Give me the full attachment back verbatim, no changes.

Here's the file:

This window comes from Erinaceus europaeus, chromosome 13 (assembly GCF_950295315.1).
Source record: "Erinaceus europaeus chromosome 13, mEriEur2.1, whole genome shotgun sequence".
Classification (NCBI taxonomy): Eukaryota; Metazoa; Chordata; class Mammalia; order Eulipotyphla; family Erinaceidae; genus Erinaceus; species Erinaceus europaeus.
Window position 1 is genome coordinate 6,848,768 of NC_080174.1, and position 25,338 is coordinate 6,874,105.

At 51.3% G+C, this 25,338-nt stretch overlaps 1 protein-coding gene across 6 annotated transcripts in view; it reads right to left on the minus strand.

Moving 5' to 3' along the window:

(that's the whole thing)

This window comes from Erinaceus europaeus, chromosome 13 (assembly GCF_950295315.1).
Source record: "Erinaceus europaeus chromosome 13, mEriEur2.1, whole genome shotgun sequence".
Classification (NCBI taxonomy): Eukaryota; Metazoa; Chordata; class Mammalia; order Eulipotyphla; family Erinaceidae; genus Erinaceus; species Erinaceus europaeus.
Window position 1 is genome coordinate 6,848,768 of NC_080174.1, and position 25,338 is coordinate 6,874,105.

At 51.3% G+C, this 25,338-nt stretch overlaps 1 protein-coding gene across 6 annotated transcripts in view; it reads right to left on the minus strand.

Moving 5' to 3' along the window: